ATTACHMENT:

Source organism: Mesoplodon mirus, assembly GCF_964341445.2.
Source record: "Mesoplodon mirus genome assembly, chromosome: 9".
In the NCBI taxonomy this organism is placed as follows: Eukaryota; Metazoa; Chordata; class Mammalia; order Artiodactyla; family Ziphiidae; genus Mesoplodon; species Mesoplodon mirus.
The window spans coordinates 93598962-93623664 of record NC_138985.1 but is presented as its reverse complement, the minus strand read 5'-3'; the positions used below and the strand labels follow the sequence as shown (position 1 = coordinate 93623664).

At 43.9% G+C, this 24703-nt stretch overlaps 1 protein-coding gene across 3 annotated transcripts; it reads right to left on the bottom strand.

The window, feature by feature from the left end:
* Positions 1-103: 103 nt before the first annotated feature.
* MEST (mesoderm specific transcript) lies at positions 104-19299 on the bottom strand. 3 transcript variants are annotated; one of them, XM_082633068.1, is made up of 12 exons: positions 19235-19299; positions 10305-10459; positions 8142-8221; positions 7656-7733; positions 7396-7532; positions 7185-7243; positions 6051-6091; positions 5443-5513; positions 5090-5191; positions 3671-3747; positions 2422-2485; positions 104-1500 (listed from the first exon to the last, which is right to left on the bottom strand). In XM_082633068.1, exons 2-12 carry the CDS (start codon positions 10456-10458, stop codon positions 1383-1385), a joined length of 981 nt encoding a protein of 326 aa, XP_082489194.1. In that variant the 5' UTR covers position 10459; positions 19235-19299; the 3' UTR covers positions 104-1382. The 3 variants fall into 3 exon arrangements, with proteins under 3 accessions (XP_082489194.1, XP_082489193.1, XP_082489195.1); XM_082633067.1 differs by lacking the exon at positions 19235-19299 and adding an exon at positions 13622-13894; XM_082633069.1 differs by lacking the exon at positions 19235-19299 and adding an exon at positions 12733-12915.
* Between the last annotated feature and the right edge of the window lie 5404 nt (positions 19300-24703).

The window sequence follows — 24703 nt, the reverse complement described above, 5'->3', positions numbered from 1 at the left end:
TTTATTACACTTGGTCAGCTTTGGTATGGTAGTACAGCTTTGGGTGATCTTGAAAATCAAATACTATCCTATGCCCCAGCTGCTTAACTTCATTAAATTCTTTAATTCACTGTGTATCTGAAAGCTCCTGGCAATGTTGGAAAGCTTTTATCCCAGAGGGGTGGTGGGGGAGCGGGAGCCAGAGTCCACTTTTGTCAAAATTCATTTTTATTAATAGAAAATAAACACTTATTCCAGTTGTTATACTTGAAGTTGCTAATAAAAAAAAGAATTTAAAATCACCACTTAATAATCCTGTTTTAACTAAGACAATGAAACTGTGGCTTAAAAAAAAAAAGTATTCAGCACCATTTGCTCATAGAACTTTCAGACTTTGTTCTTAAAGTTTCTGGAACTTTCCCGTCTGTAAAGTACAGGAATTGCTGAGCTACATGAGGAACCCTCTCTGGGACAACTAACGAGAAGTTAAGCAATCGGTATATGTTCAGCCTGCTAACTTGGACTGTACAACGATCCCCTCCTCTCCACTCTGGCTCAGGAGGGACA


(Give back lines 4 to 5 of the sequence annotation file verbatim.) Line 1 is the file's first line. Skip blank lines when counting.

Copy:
The window spans coordinates 93598962-93623664 of record NC_138985.1 but is presented as its reverse complement, the minus strand read 5'-3'; the positions used below and the strand labels follow the sequence as shown (position 1 = coordinate 93623664).

At 43.9% G+C, this 24703-nt stretch overlaps 1 protein-coding gene across 3 annotated transcripts; it reads right to left on the bottom strand.